By Chris Douce
This book isn't directly written for educators or those involved with teaching programming. Instead, as it's title indicates, it is book that is aimed at those who are studying computing or trying to get to grips with what programming. The first chapter elucidates by stating that the book is, 'for students in the final two years of school, in Further Educational colleges or the first year of university; as well as those who support such students'.
Studying Programming is completly language agnostic - an decision that I totally commend. The second chapter has a title as well as a number. The title is in the form of a question that asks, 'what is programming?' Interstingly, this second chapter delves into the world of mysterious (and interesting!) notations, mentioning music, knitting notation and the language and rules of heraldry http://en.wikipedia.org/wiki/Heraldry, something that I had never heard of before. Very interesting! This important chapter concludes by presenting some 'real' code after introducing the concepts of instruction sequent, selection and interaction.
A nice touch was the title of the third chapter: everyone makes mistakes. Presenting a whole chapter to tell students of programming, 'that you will make a whole raft of different mistakes, and this is okay!' is a great idea.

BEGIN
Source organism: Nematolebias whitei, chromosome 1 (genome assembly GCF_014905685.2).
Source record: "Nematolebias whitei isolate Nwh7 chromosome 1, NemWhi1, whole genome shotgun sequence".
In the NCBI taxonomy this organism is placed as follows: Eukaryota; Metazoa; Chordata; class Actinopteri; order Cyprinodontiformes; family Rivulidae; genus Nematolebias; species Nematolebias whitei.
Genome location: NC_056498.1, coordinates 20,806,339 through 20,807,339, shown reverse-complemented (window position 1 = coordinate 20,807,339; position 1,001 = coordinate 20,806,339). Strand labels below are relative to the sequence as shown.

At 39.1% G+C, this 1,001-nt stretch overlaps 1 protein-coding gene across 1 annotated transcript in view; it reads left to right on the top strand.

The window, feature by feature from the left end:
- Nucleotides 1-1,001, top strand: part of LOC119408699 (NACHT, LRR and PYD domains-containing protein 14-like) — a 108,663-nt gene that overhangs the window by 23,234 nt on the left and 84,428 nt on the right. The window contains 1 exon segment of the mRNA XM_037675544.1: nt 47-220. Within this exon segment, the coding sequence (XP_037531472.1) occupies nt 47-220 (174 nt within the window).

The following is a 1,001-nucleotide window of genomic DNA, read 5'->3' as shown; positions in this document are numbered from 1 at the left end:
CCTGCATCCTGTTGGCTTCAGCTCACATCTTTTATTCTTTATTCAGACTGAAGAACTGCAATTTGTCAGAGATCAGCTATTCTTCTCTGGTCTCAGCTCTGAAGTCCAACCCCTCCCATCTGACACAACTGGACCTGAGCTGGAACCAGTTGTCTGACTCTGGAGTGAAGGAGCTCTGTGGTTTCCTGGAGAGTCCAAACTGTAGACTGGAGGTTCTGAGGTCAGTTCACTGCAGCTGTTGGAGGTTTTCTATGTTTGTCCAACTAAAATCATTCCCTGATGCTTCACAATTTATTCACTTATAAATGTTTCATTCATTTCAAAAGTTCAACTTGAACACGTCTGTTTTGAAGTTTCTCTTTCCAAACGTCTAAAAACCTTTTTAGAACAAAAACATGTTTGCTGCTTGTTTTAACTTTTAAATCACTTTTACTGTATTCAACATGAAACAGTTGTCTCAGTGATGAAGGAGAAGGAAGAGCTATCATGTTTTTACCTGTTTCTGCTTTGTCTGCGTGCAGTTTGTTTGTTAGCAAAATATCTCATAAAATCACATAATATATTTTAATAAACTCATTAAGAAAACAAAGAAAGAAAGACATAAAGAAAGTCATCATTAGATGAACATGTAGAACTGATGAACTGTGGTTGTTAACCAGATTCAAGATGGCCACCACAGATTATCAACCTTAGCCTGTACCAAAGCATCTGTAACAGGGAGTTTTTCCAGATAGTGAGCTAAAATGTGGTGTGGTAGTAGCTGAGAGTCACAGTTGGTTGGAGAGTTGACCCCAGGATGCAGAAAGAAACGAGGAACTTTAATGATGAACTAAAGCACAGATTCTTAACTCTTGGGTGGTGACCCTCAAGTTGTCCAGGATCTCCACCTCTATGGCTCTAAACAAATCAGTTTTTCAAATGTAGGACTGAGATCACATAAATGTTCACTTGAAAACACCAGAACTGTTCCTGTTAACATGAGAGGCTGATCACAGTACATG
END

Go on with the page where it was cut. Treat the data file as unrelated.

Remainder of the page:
One thing that programming text books and manuals don't really tend to present is guidance about how to learn. The next chapter is entitled, 'before you start' and contains a useful section entitled, 'getting the most out of your teaching'. Learning strategies are just as important as programming (and debugging) strategies. Sometimes you need little tips or nudges to allow you to learn how to get the best out of the resources that you have at your disposal. This chapter is all about how to do just this. An implicit point being (in my opinion) is, 'your learning is your responsibility'. You could, of course, extend this point by also saying, 'go ahead and learn from your mistakes, and try to have fun in the process'.
The chapter about your first program introduces the notion of 'hello, world', alongside descriptions of the tools of the trade. Of course, a single program doesn't make a programmer, so further chapters cover writing your 'nth program', introduces object-oriented programming and explores issue relating to debugging and testing. The often challenging issue of paradigm (and the related question of 'why are there different languages?' are address. Attributes are not only discussed in terms of classes, but also in terms of the programmer and how students may step towards forming a career in programming or developing their interest further.
All in all, a fun, easy book to read that presents a lot of material in a friendly and accessible way. In some respects, I will always continue to be a student of programming, but I do feel that I have internalised some of the pearls of wisdom that 'studying programming' clearly presents. When I was reading it, I asked myself the question, 'would this book have been useful to me if it had been available when I picked up my first interpreter or compiler?' My answer is an undoubtable 'yes'. I would even go as far saying that had this text been on the shelves when I was learning, it would have probably helped a lot. The trick is, of course, having other people, i.e. your parents, teachers and lecturers telling you what is good for you. I hope that many early students of programming are recommended this text.
Studying Programming is published by Palgrave MacMillan.